Let’s Get Real

It makes good sense to me that bringing fossil fuel, that was sequestered below ground, to above ground might increasingly add to the Earth’s atmospheric carbon dioxide concentration.  However, the Earth itself has been known to periodically dump untold tons of previously sequestered carbon into the atmosphere via volcanic eruptions and natural methane gas leaks.  The theory that fossil fuel burning is detrimentally raising overall temperatures on the Earth’s surface is somewhat harder for me to get my head around because of the enormous numbers of factors involved in it and how adaptable Mother Earth has always proven to be.  Still, I believe the human population of the Earth should error on the side of caution by adopting practical carbon sequestration practices.  The solutions suggested in this post will undoubtedly “draw heat” from soft-science types that routinely begrudge mankind for imposing his will upon the environment.  Prior to the massive un-sequestration of fossil fuels, above ground carbon dioxide mostly cycled between the atmosphere, plants and animals.  PC, nature loving rhetoric may sound all holier than thou, but the human population is currently too big and we are to far into spaceship Earth to not attempt to prudently manage things.

Human agriculture has been managing sectors of nature for thousands of years. The domestication of and the productivity enhancing up-breeding of selected ruminant species did not just take place for no good reasons.  Cattle and sheep taste good and have the natural ability to turn complex carbohydrates (indigestible to humans) into high quality protein meat, milk products, leather and wool.  Still today, these two livestock species remain as our best chance at maintaining long-term sustainable animal agriculture because they are mainly sent out on their own to harvest marginal pasture/range lands.  Dairy cows and young market cattle are normally kept close and fed higher energy rations, but still eat a good bit of people harvested roughages.  Further, the lesser by-products of livestock slaughter have themselves become a multitude of important industrial & pharmaceutical starting raw materials.

Monogastric livestock (pork & poultry) compete directly with humans for the food stuffs that all three of these animal types can efficiently digest.  Not all that long ago, horses were a great help to humans for transportation and draft power.  Today, horse meat is not widely eaten, horses are not among the most productive protein producing livestock species and so are now merely “hay-burning” vestiges of our pre-mechanization days.  The horse’s digestive tract also contains a rumen-like fermentation compartment; so I suspect that these non-essential animals also substantially contribute to greenhouse gas emissions.  Cruelly keeping animals locked-down in zoos around the world is another thing of the past that would be ecologically wise to put an end to.  Internet and modern travel makes it much easier today for people to see what all exists on planet Earth.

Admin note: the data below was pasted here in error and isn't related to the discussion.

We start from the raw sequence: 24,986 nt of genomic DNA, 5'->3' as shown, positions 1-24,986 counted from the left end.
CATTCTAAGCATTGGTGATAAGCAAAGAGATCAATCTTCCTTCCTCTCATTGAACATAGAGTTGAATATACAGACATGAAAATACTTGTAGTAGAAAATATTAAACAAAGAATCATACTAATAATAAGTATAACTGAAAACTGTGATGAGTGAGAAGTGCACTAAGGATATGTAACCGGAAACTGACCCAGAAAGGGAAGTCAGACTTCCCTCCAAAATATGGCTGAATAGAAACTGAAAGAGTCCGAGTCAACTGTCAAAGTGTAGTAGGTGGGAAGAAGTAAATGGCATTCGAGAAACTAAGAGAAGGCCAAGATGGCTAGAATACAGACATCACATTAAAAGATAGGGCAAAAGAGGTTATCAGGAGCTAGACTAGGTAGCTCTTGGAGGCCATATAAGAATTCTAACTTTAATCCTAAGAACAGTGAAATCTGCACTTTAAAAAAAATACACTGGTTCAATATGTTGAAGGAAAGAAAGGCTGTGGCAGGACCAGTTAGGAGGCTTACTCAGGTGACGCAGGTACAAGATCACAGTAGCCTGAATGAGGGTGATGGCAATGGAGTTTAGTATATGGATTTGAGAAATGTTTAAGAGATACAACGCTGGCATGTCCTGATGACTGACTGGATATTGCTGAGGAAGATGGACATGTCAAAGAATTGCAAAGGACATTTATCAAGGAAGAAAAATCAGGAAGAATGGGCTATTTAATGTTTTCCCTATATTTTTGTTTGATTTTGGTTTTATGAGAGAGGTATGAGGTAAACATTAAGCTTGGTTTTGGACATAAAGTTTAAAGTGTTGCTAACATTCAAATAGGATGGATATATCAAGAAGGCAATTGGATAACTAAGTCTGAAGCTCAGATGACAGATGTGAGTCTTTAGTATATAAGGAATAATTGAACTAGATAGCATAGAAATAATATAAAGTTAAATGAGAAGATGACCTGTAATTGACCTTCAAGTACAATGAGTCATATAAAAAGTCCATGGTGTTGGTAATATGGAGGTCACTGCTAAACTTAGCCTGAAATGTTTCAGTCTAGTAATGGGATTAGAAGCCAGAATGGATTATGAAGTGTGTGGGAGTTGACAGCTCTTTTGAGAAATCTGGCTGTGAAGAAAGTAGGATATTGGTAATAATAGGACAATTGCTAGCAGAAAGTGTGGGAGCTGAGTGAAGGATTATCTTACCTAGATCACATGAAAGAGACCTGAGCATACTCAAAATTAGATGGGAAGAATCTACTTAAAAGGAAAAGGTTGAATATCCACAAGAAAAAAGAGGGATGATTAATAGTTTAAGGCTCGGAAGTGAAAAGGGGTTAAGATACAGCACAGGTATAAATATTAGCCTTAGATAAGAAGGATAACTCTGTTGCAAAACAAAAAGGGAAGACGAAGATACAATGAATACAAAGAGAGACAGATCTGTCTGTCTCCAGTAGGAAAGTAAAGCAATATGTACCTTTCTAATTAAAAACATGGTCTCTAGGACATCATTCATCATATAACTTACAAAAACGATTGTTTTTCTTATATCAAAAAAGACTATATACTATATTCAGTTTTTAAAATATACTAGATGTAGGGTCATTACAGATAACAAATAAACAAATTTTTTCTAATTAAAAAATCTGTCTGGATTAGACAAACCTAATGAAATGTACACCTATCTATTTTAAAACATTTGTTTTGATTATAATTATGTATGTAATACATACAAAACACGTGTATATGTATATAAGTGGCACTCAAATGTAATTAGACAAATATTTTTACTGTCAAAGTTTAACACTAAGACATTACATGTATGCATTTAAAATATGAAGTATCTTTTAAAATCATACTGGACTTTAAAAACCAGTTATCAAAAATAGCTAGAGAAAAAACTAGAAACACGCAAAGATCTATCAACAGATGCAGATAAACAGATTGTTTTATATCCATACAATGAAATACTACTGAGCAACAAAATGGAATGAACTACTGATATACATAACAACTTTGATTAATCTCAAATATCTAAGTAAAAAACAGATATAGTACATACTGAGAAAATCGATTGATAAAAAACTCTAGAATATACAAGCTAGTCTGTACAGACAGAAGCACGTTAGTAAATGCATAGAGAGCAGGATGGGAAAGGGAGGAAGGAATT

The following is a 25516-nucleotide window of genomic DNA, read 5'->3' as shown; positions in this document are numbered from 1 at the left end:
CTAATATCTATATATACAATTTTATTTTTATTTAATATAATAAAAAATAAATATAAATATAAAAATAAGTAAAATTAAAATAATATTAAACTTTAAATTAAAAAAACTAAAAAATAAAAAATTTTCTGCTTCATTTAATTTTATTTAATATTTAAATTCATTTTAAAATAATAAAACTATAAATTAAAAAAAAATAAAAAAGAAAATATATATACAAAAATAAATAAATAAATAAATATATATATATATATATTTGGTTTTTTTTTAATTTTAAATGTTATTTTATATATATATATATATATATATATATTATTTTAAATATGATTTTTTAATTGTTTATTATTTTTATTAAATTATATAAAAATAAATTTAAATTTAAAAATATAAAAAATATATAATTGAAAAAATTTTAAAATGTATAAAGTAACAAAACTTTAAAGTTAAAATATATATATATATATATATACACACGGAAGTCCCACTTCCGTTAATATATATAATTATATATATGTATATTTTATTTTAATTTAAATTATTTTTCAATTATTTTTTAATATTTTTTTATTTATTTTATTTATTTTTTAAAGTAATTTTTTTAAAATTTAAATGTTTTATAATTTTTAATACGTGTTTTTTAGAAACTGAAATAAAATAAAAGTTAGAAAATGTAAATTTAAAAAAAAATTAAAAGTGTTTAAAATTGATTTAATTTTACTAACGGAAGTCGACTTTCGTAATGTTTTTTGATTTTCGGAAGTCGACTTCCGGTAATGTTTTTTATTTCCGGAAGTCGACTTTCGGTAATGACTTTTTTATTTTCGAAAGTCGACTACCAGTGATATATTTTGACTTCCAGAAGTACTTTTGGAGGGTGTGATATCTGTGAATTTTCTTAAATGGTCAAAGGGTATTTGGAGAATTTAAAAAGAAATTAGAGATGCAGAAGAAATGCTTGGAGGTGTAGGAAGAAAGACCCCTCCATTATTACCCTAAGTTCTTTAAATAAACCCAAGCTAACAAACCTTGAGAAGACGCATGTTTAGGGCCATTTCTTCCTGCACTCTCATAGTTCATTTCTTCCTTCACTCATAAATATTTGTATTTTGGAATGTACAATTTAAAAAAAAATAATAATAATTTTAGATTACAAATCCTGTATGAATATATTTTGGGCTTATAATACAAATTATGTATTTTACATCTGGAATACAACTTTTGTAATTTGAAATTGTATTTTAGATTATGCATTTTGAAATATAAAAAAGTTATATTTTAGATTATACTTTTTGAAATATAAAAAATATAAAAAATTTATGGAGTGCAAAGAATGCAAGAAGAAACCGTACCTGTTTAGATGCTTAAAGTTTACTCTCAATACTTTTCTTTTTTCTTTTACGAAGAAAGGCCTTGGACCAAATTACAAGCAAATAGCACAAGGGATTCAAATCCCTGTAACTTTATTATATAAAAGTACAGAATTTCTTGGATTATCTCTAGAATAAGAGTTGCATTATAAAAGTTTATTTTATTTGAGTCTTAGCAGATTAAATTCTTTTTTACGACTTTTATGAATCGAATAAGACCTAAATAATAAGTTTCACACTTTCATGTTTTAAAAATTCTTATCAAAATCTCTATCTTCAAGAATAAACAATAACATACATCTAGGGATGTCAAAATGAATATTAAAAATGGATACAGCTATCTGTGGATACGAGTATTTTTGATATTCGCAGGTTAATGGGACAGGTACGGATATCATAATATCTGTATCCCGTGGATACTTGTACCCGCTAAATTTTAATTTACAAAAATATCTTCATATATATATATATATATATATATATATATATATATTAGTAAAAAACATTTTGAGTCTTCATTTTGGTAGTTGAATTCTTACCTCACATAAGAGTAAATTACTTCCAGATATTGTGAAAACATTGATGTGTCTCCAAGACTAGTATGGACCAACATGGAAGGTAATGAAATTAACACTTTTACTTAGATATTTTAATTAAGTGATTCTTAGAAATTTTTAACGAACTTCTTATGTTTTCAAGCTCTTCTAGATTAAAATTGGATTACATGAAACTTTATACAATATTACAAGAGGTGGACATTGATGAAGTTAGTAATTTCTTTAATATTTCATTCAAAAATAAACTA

As for taxing mainstream ruminant livestock production in North America, I have long felt that part of the world should be granted some greenhouse gas emission credits due to the past elimination of its very large indigenous bison herds.  India has the highest population of bovines (many are water buffalo) and some of them are nonproductive – sacred.  Recent actions in California to regulate methane generation at mega dairies is an ill-conceived notion that will force some dairy production into States to the nearby East; where the business is welcome.  Livestock food stuffs will then likely be hauled out of the fertile San Joaquin Valley; with milk and beef products being trucked back to large West Coast population centers.  The net effect will be the same amount of bovine greenhouse gas production plus increased fossil fuel usage.  I have seen incidences of fresh beef being hauled from California to Eastern Midwestern further processing plants, then many of the resulting precooked finished items being trucked back to California for human consumption.  Good logistics seems to be a best practice that should be more fully developed.